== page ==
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Oaktopia starts with a bang; Pettyfest brings finest musical talent from around the country

Oaktopia starts with a bang; Pettyfest brings finest musical talent from around the country

Oaktopia starts with a bang; Pettyfest brings finest musical talent from around the country
September 23
14:21 2016

Pettyfest at Oaktopia did not disappoint, and packed a punch with impressive live entertainment that spanned nearly two and a half hours.

The show featured a slew of musical guests, all coming from various locations in the country, celebrating the legacy of Tom Petty. One came from California, while quite a few came from Tennessee. There were also musical guests who came from Texas, and more specifically, Denton and Dallas-Fort Worth.

Prior to the show, The Voice contestant Matt Tedder performed alongside Paul Harrington, who was playing the harmonica. Harrington provided the harmonic instrumentals for “Timber” by Pitbull.

Cabin Down Below took the stage around 8:30 p.m. and kicked off Pettyfest. An eager crowd cheered their arrival. More and more people started to populate the grassy lawns, covering the majority of the area. Festival attendees danced and bobbed their heads to the beat as the band produced a clear, crisp sound that flooded from the speakers and filled the air of downtown Denton with smooth music.

The musicians were having as much fun as the audience was – one of the guitarists was jumping and dancing in a similar manner to that of Chuck Berry.

Cory Chisel, a Nashville musician and vocalist, took the stage next. Although at first glance one would think Chisel more of a calm, easygoing performer, he brought all that Tennessee energy to share with the audience.

Nikki Lane’s performance followed Chisel’s. Lane is a singer-songwriter who also came to Denton from Nashville. She fiercely graced the stage with her spunky attitude, style and sultry, country vocals resembling that of Tom Petty’s style.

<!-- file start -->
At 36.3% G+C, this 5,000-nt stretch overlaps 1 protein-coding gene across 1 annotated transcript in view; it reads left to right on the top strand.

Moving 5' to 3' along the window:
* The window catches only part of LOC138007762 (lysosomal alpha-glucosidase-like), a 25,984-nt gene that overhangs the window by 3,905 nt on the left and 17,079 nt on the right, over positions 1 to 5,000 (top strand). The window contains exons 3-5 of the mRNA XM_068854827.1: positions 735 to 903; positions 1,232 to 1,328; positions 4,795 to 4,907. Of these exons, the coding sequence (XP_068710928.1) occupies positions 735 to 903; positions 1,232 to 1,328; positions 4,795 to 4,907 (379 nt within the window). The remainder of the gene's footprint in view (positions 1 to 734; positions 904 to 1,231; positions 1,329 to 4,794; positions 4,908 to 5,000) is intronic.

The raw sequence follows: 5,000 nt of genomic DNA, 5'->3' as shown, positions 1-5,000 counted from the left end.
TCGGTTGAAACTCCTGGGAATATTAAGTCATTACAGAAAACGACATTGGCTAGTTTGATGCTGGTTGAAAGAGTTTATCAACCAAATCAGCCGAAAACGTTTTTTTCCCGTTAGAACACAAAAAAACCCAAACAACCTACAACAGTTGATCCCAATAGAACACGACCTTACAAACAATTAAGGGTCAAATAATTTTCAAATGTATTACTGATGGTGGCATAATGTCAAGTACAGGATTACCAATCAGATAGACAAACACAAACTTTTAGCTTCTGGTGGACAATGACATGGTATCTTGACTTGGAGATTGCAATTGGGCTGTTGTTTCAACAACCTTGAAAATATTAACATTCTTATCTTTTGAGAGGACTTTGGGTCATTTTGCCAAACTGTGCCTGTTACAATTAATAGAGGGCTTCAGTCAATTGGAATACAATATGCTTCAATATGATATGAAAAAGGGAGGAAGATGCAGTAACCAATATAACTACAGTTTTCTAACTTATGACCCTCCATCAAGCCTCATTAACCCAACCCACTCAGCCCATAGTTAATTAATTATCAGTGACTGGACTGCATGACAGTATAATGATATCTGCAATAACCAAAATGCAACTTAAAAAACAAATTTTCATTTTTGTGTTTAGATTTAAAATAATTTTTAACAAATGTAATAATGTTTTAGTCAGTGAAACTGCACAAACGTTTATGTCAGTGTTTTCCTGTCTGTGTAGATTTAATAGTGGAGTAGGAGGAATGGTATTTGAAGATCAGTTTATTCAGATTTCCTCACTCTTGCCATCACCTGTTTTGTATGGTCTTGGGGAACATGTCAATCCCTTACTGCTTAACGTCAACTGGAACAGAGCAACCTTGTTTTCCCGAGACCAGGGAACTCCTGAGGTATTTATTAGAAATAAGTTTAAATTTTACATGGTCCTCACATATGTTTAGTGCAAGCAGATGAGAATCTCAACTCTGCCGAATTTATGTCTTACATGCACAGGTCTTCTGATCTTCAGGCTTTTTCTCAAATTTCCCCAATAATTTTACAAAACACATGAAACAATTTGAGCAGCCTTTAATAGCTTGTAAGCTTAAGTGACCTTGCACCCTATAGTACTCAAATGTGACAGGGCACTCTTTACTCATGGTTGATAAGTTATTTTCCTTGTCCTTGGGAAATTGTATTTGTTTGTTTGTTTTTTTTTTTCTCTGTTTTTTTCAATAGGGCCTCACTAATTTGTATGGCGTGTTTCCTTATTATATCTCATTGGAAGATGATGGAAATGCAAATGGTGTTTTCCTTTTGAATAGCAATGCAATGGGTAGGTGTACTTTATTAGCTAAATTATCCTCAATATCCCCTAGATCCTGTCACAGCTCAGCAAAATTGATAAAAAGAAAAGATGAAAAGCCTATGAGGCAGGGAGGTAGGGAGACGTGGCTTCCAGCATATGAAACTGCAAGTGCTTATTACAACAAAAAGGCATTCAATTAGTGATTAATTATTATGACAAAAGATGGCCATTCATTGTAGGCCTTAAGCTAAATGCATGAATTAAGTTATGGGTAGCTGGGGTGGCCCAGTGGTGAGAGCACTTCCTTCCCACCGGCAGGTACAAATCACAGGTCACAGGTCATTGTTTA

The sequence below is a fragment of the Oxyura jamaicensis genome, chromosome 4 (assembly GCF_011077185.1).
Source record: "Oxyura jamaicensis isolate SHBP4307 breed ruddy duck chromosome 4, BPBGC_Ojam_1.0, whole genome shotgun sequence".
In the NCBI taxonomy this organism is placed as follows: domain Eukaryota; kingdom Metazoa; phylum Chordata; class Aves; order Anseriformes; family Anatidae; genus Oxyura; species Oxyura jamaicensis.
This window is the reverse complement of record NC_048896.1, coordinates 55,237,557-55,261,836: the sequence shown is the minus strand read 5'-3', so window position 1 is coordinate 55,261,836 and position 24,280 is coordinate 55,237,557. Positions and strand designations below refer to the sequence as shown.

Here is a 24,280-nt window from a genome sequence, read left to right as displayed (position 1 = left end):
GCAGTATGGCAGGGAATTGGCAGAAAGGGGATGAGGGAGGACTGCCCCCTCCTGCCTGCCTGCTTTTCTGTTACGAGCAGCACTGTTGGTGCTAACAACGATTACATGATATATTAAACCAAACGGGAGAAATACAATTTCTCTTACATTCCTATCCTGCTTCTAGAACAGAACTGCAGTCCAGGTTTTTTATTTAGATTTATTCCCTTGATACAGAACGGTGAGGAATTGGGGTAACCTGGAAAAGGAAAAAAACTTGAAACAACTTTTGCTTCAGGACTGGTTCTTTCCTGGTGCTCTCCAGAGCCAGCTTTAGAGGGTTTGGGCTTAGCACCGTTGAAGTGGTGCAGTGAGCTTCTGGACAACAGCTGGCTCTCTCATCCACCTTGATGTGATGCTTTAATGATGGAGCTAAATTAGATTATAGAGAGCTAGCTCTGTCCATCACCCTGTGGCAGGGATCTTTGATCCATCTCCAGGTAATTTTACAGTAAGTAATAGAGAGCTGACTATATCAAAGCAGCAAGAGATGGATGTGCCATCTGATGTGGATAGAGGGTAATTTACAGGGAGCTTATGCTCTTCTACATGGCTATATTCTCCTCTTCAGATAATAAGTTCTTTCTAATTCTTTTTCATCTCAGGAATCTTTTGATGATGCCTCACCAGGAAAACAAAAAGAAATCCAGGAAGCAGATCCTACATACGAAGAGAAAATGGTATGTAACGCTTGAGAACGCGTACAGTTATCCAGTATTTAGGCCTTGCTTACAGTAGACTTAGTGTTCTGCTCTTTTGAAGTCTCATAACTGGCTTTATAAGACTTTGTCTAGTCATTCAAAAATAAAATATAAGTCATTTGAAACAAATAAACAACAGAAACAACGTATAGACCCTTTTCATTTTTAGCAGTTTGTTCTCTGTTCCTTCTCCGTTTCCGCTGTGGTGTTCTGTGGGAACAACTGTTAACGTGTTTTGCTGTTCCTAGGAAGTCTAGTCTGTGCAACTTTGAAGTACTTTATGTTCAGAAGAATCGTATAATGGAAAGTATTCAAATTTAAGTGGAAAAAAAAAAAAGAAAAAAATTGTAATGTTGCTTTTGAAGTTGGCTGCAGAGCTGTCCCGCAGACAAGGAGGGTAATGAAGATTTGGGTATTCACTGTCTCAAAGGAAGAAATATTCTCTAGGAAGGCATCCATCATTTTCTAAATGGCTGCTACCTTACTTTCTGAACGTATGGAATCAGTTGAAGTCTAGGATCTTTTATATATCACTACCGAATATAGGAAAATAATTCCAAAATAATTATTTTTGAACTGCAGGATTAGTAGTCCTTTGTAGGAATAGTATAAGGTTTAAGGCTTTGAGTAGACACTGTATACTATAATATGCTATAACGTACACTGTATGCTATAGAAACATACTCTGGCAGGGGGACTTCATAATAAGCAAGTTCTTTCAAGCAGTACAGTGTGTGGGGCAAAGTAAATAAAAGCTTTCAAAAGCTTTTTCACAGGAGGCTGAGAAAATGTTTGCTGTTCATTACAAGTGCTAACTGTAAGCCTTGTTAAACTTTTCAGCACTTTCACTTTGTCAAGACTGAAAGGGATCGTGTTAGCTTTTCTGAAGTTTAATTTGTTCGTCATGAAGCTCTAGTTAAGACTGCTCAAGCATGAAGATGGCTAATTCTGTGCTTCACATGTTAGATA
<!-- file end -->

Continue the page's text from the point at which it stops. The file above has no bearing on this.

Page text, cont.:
Israel Nash, who ventured from Austin, then took the stage, complete with his acoustic guitar, and performed “Something In The Air” by Tom Petty. Nicole Atkins, who has been described as a “Jersey girl” and is a seasoned Oaktopia performer, took the stage afterwards.

In addition to her singing, she had something to say about the vibe of Oaktopia.

“I think I should be smoking too,” she remarked, showing she was ready to continue the party along with Oaktopia.

She sang the popular Tom Petty and The Heartbreakers’ tune “Free Fallin’,” to which the crowd roared.

Singer-songwriter and guitarist Robert Ellis came from Houston to accompany Atkins during her set. He showed up in a sparkly denim outfit, complete with a jacket depicting a glittery astronaut on the back along with a glittery moon and rocket ship on his pants. The two performed “Stop Dragging My Heart Around,” bringing the soulful song to life on stage.

Ellis performed a passionate guitar solo, practically tearing up his guitar strings and shaking his guitar, bringing the Petty classic to life. The crowd was more than excited and loudly voiced their approval even after the song ended.

As the song came to an end and Atkins exited stage right, Ellis took to the mic and sang what he stated was his favorite Tom Petty song, “Walls.” He continued to ferociously play his guitar and even yelled out into the audience, to which the audience excitedly engaged back.

Ellis sang one last song and was joined by recording artist Adriel Denae.

“I’ve just got to say, I love this town… Denton,” Denae said into the mic.

Denae serenaded the audience with her sweet, soothing vocals, which were reminiscent of Dolly Parton. The two performed “Angel Dream,” a slower Tom Petty ballad.

Tedder graced the stage once more, along with Jonathan Tyler and The Northern Lights. They performed the classic and flirtatious Tom Petty song, “Honey Bee.”

“I’m from around here,” Tyler told the crowd. “I’m from Dallas.”

He also mentioned that he is an UNT alumnus and that he loves Denton, a fact the crowd embraced. He then went on to perform “You Wreck Me.” He engaged the crowd by starting rhythmic claps. It slowly built until eventually the whole area was simultaneously building the song up.